Two years ago, I watched Whatever Happened to Baby Jane for the first time and I loved it. Bette Davis showed what a true movie great could do, twisting the character she portrayed in real life into a deranged and sad fading starlet on screen. Since seeing it I have many times returned to her back catalogue and last year I got hold of All About Eve, a tense tale about an up-and-coming ingénue who befriends Davis’s aging Broadway star and slowly climbs her way to the top.
Tonight, Screen Cinema in Dolier Street continues it’s season of classic films with this 1950 gem. Feel free to join us at 8pm in the lobby before the film, which starts at 8.30pm. All About Eve will also play on Wednesday at 6.30pm.
The young woman of the title, who ingratiates herself into the celebrity lives of Margo Channing (Bette Davis) and her friends is Eve Harrington, played by Anne Baxter. Though both Baxter and Davis were nominated for the Best Actress Oscar in 1951 (which neither won), for me the film belongs to Davis. Through her, we watch Eve finagle her way into Margo’s life and home and ultimately her career as a Broadway star. While most of those around her are oblivious to the devious Eve until it is too late, Margo is seen as paranoid and crazy until she is finally driven truly mad by Eve.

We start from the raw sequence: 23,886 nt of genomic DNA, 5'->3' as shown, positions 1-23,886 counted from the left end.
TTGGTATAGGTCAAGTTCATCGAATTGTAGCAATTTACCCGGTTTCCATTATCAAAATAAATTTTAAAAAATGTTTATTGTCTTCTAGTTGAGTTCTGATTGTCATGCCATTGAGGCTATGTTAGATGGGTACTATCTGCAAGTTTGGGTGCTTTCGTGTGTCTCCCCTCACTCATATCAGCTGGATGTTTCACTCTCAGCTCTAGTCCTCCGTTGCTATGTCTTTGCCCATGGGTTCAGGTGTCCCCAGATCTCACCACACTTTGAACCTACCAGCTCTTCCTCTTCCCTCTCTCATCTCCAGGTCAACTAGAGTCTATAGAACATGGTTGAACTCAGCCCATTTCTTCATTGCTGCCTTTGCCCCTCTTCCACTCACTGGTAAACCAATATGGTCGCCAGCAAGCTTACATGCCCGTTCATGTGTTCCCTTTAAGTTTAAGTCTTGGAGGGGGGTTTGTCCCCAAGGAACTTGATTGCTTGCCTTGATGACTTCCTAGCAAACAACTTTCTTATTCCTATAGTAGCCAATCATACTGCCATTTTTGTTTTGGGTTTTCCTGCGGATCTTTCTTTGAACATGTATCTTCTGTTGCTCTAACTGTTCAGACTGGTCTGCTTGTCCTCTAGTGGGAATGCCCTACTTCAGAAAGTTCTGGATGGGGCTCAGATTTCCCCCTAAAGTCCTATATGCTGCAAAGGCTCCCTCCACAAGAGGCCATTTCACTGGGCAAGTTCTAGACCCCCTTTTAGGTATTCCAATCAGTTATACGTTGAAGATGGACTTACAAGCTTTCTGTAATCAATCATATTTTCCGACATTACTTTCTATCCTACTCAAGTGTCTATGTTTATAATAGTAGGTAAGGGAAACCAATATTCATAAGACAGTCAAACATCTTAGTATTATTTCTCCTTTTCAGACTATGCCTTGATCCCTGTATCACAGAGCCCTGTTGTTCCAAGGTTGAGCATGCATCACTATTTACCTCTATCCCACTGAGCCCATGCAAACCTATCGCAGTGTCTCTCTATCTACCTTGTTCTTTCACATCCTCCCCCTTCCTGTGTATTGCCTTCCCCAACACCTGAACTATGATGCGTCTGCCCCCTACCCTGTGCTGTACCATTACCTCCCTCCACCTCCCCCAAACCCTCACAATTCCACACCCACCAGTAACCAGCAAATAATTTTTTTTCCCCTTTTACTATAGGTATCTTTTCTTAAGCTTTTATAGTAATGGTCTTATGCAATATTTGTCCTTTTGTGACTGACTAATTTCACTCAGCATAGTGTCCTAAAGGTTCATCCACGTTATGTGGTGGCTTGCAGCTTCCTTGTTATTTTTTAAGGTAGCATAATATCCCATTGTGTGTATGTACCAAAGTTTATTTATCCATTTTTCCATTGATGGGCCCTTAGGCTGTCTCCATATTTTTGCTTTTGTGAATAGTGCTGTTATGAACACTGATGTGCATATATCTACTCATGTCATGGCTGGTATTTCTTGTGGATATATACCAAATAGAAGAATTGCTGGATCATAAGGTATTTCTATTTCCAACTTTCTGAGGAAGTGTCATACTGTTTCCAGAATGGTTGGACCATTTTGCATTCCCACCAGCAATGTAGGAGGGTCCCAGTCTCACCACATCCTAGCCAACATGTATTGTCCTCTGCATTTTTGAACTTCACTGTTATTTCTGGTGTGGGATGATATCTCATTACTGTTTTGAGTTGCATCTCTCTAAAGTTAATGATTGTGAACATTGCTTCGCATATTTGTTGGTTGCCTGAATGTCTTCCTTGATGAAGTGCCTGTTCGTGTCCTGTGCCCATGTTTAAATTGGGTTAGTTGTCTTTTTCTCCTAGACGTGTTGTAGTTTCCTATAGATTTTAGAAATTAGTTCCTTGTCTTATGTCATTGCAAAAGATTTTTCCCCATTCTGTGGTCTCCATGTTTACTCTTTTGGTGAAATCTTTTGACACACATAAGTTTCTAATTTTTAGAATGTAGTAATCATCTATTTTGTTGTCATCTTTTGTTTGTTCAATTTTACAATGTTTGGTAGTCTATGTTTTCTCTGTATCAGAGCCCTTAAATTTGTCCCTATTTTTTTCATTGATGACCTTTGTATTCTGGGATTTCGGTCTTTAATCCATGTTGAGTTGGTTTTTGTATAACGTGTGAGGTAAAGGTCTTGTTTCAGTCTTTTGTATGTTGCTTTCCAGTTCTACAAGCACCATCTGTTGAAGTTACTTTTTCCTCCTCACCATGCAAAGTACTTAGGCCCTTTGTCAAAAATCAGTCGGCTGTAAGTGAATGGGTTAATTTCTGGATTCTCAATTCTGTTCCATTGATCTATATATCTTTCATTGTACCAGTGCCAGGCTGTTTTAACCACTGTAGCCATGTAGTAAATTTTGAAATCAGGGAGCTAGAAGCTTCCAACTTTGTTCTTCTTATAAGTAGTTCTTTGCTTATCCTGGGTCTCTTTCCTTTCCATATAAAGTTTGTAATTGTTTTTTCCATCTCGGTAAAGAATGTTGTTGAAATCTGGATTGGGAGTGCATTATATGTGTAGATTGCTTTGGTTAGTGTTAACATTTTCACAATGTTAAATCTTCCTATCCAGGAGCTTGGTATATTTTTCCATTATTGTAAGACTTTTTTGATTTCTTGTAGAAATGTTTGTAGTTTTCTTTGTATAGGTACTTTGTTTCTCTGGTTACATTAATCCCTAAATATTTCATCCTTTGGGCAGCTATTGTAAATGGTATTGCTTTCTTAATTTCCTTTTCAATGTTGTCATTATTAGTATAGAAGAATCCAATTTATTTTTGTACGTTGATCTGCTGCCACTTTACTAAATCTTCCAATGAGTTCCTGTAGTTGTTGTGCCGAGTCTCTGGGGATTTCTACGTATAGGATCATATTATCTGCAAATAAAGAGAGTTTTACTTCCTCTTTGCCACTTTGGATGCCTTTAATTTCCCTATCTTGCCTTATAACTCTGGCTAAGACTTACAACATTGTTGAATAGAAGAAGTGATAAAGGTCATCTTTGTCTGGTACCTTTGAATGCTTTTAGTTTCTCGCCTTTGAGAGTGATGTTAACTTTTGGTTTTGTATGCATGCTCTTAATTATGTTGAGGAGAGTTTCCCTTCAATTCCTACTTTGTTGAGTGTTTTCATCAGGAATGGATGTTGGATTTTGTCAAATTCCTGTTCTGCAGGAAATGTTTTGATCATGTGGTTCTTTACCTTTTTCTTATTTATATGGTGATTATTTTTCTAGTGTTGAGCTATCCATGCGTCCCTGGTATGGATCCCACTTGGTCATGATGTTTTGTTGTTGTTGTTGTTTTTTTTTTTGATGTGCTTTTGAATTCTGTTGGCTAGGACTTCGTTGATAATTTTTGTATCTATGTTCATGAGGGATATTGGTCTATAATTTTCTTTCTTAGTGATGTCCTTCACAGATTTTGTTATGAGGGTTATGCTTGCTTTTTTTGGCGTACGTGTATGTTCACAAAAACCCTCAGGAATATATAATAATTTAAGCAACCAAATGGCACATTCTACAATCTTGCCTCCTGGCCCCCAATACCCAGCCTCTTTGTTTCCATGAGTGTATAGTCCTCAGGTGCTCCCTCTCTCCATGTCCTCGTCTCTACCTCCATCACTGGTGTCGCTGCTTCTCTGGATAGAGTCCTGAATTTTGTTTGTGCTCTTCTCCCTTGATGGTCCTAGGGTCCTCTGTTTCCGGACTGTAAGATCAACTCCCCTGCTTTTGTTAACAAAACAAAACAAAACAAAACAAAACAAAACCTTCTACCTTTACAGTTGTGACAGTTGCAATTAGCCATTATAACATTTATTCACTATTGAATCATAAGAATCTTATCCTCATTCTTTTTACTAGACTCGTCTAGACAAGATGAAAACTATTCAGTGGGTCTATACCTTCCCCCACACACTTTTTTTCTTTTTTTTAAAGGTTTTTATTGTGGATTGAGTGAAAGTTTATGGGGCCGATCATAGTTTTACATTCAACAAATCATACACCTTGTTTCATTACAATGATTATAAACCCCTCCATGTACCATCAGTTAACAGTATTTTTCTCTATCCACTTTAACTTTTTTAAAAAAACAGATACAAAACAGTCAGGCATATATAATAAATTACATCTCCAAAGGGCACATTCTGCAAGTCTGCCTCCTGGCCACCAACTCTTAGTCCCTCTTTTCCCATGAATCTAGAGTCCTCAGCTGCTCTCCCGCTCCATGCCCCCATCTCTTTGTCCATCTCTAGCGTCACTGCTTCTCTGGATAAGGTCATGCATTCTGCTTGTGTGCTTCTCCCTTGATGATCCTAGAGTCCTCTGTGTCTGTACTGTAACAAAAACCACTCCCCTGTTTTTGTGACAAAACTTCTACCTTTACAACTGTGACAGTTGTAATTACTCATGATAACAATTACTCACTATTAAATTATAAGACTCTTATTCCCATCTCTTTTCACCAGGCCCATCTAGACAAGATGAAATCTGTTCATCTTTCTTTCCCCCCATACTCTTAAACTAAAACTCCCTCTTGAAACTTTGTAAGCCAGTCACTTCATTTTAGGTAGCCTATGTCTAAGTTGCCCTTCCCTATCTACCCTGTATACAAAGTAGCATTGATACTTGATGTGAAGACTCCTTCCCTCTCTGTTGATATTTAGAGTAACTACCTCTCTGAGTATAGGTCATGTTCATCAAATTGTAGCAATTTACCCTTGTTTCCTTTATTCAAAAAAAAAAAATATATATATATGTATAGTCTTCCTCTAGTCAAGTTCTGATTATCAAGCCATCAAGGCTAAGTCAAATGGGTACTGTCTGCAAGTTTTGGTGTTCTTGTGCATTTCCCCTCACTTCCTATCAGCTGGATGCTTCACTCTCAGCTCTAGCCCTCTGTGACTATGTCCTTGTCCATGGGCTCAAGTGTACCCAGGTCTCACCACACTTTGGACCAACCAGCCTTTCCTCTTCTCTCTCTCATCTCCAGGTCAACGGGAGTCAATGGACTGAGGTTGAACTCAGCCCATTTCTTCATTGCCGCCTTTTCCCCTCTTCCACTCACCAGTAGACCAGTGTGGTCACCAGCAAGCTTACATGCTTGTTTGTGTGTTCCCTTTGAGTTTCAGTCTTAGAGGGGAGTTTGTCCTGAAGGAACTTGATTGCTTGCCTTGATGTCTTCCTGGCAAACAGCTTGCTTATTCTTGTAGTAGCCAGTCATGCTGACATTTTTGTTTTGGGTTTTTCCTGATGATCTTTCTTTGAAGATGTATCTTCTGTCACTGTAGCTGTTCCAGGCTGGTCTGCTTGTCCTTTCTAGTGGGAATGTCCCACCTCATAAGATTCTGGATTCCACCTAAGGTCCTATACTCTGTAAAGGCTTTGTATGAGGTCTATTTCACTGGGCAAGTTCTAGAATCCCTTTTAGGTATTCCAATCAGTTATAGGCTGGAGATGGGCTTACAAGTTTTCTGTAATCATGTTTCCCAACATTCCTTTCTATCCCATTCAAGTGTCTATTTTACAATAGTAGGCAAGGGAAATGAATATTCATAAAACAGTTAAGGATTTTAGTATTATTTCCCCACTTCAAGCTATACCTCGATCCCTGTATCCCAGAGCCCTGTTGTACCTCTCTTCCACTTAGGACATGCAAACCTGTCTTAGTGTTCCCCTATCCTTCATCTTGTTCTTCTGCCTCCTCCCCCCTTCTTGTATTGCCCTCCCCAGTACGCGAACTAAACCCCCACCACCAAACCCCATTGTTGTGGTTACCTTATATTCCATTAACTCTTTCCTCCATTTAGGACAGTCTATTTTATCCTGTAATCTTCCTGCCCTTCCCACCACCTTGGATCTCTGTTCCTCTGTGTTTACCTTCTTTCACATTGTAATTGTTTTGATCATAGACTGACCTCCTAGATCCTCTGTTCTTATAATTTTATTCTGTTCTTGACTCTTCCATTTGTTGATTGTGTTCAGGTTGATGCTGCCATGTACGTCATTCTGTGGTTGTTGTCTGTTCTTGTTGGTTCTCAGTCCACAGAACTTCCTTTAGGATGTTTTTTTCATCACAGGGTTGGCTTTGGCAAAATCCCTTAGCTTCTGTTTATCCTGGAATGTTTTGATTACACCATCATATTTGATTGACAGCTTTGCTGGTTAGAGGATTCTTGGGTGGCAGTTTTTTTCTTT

Of course, the movie is All About Eve and Baxter is brilliant in the role. She slides so easily between overly sweet, goodie-two-shoes to duplicitous schemer without effort. A scene where she attempts to win over one of Margo’s friends in a bathroom towards the film’s end had me shouting at the screen in anger.
The film is a touch too long and, if made today, would be tightened up a bit. But, if made today, I wonder if it would lose some of it’s subtlety. There is something so wonderful about watching the old style Hollywood send itself up in such a clever way. Margo, Eve and Lloyd Richards (played by Hugh Marlowe) make many flippant and derogatory references to the soul destroying Hollywood.
When writing and directing this movie, it’s clear that Joseph L. Mankiewicz (who later went on to direct Guys and Dolls and Sleuth) was telling more than a simple story – this was an age when celebrity was new and fanatics were only beginning to emerge. It is more an allegory of the state of 1950’s Celebrity Culture than a simple story about a young girl trying to make it big. It is perhaps the subtext that has made the story and the film a classic. While times, styles and Broadway’s buildings have changed, this Broadway story is still as relevant today as it was in 1950.
With some great supporting roles, including a small but perfectly suited role for a then relatively unknown and extremely young Marilyn Monroe, this movie deserves all the praise that has been lauded upon it over the years.